We reached Vienna in the twilight, just after sunset. Arriving at the Vienna main train station, the atmosphere surrounding the city was immediately markedly different from Prague. Instead of rabbling crowds touting taxi services, we were treated to wide, well-paved avenues, distinctly Western European architecture, and a multiculturality that was perhaps lacking in the Czech Republic.
Vienna’s city centre is quite big compared to that of Prague, with the equivalent of the “Old Town” encompassing the area within the Ringstrasse, which takes about an hour to circumvent. Under a uniform powder blue sky, we wandered around the city, starting at Albertinaplatz, at the intersection near Hotel Sacher, the birthplace of the famous chocolate cake Sachertorte. We passed Staatsoper, one of the most famous opera houses in the world, and Albertina, a museum housing one of the largest print rooms in the world. Making our way through the winding alleyways, we passed by countless auction houses, private galleries, and art shops near the Hofburg Palace; around each street corner was a coffee shop, staffed by immaculate white-gloved waiters, or else an old church with a unique, magnificent history.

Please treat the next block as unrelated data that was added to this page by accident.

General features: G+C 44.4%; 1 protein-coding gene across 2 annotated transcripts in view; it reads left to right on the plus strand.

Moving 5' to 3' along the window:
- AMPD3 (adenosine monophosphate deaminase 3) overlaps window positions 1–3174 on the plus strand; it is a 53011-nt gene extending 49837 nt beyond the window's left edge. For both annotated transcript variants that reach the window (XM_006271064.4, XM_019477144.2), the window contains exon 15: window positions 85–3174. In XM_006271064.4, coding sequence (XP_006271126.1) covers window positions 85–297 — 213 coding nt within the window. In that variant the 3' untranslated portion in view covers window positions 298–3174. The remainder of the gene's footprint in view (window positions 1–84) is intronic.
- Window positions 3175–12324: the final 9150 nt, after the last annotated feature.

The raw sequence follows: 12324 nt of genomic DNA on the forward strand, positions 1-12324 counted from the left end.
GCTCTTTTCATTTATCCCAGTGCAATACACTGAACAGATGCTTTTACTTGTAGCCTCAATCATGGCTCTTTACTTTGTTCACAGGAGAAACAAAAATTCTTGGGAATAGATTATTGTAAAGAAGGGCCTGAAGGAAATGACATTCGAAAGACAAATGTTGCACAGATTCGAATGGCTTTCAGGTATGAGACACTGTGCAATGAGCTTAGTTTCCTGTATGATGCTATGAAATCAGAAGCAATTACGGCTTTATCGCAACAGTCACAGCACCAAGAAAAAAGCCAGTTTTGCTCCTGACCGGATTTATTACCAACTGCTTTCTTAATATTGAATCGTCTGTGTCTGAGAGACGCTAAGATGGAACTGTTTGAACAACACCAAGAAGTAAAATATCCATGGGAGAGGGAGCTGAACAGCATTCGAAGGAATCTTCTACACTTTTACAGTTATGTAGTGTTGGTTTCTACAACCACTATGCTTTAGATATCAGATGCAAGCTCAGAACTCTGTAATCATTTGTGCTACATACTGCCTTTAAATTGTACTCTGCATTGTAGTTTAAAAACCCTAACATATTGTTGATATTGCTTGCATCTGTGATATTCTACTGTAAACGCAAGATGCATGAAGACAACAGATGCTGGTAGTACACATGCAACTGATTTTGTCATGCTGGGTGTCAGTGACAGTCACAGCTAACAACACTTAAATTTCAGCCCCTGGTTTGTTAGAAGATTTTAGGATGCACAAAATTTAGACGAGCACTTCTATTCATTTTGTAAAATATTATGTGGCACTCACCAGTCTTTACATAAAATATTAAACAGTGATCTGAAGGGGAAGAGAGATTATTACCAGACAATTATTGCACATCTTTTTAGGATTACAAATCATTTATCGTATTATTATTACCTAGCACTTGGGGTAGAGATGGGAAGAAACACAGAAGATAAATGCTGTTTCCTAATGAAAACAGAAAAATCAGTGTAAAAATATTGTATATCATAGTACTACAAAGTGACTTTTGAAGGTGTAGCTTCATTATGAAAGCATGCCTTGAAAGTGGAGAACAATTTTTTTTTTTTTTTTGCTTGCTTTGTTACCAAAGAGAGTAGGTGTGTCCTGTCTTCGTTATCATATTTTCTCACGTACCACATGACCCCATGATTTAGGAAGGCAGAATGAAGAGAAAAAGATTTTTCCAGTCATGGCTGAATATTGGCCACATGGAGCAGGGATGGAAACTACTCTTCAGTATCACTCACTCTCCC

One such church is the Capuchin Church, tucked into a street corner near the Hofburg Palace opposite a quaint Viennese cafe. The rather unassuming church houses the remains of the Habsburg royal family in its crypt, and dozens of friars continue as the crypt’s guardians and caretakers to this day. The burial ceremony is similarly unconventional, a rather illuminating example of the influence of Christianity on the ruling family. The ceremony requires that the Chamberlain knock three separate times on the door of the Capuchin Church, extolling the titles and virtues of the deceased Habsburg; each time, the Chamberlain is turned away by the porter. It is only when the Chamberlain wishes to enter as a “poor mortal and a sinner” that he and the body is allowed into the Church. This tradition, like so many relics of the Habsburg Empire, perished with the death of the final crown prince of the Habsburg Empire, Otto von Habsburg, in 2011.